Archives for category: the university

William C. Lubenow. “Only Connect”: Learned Societies in Nineteenth-Century Britain, (Boydell Press, 2015) pp. x, 315. $99.00.

The American Historical Review (2016) 121 (5): 1744-1745.

The stated aim of William C. Lubenow’s book “Only Connect”: Learned Societies in Nineteenth-Century Britain is “to locate knowledge formation in the social processes in which members of learned societies participated,” and in the process to recover something of the significance of those who belonged to them (ix). Its six chapters seek to map out different aspects of these social processes.

After using the introduction to offer a “somewhat speculative statement of the nature of knowledge” (ix) that emphasizes the importance of “personal and mental associations” (8), Lubenow turns to the universities of Oxford and Cambridge. Clubs and societies flourished there, he argues, because they offered opportunities for intellectual speculation that were not provided for by the honors examinations, which pushed graduates into the church, college fellowships, and the gentlemanly professions instead. Widening out to include the intellectual world of London, Lubenow suggests that although some of these societies (such as the British Academy) were formally institutionalized, many were ephemeral, flowering for a time only to fade when their members moved on or passed away. Those who belonged to these societies were “miscellaneously constituted” (27). Admission was based, not on wealth or birth, but on “talent, merit and ability” (158). These societies were sites for conjecture and innovation, where streams of thought were brought together in conflict, combination, and contest. Their members worked across an intellectual landscape that was only just beginning to take disciplinary form and held a common set of assumptions and values that constituted what Lubenow calls “commensurability”: a mode of knowledge-making embedded in tacit behaviors and codes rather than in dogmas. Finally, Lubenow argues that the learned societies of nineteenth-century London, Oxford, and Cambridge were political in that “their members were attached to public life and their knowledge had the effect of enlarging civil society” (27).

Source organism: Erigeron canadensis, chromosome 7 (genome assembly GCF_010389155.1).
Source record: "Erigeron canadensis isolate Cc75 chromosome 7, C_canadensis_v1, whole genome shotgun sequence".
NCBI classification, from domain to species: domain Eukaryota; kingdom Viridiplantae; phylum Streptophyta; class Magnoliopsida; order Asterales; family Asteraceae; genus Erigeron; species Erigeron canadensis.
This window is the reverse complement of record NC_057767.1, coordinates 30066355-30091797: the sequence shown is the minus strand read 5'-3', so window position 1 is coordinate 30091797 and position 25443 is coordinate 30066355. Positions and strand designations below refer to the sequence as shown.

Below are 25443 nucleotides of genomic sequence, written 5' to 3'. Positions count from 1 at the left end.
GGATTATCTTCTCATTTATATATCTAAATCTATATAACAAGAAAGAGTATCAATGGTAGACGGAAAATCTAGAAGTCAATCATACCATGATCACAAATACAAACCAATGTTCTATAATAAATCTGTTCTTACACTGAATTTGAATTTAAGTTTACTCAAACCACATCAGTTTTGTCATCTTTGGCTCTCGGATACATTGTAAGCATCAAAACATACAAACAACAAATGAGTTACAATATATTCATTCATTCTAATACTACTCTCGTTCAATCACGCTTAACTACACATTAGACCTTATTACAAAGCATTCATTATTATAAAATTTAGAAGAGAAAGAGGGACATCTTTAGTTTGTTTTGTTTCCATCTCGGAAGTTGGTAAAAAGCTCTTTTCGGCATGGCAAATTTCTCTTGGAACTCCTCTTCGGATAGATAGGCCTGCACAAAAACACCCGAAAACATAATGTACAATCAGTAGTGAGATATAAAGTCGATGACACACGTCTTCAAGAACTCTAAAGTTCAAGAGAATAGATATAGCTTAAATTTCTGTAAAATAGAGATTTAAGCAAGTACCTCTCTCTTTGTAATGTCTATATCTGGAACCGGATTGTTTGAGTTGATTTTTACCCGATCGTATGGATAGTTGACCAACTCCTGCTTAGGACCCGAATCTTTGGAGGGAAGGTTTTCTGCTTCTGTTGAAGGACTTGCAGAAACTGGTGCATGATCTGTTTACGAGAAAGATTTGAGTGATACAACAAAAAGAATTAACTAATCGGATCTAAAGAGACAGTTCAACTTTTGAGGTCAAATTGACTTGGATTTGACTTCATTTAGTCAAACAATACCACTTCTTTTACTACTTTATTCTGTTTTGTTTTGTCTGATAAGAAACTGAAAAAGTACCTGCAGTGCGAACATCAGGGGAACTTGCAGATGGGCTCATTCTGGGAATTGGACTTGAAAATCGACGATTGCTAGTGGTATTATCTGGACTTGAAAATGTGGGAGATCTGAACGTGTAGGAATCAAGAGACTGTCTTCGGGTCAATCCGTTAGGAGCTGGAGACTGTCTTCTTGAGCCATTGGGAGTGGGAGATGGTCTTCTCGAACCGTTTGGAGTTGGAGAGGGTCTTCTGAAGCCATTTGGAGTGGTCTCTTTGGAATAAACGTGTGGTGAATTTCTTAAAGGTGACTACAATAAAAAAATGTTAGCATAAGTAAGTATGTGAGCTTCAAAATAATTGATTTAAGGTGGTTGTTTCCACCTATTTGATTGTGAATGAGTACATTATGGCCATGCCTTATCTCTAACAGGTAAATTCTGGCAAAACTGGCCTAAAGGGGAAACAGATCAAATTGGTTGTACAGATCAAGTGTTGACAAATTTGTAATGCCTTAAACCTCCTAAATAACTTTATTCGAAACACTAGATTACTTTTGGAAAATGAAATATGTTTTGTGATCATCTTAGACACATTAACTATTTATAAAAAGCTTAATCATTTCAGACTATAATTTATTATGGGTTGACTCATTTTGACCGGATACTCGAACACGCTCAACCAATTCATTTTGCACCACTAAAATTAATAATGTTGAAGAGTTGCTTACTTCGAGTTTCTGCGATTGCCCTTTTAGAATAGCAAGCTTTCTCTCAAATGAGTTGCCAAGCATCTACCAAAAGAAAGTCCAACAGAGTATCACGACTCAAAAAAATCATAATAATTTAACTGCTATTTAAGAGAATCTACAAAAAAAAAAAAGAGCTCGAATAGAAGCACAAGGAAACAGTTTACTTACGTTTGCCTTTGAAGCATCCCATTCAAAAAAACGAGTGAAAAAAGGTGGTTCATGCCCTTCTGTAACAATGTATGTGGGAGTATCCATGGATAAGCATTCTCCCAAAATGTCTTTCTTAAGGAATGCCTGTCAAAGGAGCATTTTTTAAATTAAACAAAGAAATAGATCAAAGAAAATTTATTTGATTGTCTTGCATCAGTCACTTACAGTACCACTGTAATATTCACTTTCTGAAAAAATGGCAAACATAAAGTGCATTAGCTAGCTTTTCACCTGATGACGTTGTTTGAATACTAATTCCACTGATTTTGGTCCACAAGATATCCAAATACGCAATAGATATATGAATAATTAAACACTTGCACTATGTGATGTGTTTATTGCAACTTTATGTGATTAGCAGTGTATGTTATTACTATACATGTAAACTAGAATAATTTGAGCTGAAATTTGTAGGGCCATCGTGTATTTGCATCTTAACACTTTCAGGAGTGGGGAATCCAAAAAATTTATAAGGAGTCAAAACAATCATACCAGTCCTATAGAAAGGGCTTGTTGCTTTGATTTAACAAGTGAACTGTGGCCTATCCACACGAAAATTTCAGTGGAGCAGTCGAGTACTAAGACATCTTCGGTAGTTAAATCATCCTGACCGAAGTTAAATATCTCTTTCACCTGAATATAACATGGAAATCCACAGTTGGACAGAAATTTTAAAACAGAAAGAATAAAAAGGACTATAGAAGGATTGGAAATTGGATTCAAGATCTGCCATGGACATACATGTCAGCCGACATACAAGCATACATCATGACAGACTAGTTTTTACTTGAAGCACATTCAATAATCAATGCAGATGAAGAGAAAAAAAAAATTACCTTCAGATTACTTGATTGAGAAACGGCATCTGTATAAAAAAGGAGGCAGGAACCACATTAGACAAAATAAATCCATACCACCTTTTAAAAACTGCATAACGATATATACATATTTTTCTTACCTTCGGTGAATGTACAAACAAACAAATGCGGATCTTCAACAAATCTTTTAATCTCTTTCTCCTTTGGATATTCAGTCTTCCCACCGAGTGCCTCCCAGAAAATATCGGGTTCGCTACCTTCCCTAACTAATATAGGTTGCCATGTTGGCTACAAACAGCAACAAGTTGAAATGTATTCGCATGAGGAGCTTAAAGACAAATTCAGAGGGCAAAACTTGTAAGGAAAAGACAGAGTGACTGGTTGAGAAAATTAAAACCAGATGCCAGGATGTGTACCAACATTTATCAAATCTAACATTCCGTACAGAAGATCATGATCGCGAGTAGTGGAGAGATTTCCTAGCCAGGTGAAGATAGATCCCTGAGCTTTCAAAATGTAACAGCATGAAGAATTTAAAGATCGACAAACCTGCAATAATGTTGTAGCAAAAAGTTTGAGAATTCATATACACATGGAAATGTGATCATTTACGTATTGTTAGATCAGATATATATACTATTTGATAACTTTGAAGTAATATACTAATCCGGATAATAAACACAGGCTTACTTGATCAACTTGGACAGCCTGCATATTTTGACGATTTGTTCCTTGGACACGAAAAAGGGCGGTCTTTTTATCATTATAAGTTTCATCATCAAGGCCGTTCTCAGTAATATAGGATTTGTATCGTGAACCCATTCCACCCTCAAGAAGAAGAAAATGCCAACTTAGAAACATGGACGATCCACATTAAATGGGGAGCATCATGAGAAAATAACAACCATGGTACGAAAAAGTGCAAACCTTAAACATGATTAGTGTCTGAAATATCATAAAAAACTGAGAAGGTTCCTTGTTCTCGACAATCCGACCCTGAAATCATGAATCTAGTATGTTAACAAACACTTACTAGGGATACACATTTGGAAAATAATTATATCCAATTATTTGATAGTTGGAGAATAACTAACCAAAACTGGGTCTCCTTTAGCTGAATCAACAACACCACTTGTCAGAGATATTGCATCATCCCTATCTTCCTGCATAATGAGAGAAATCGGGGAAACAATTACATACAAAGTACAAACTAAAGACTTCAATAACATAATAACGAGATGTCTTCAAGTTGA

In making these arguments, Lubenow brings forth a wealth of narrative detail about the lives of nineteenth-century literary and scientific men. But reading his book was a bit like taking a trip back a few decades. The text moves seamlessly back and forth across periods and contexts, between nineteenth-century writings and those of more recent historians. In the midst of this dense historical and biographical detail periodically appear large constative claims about what knowledge is and how it gets made. These are expressed in an authoritative authorial voice that, in the third person singular, speaks of “the historian’s task” (79) and alludes to “sneers [about class] … common in the writings of a particular generation” that “may be effective social criticism, [but] … are bad history” (206).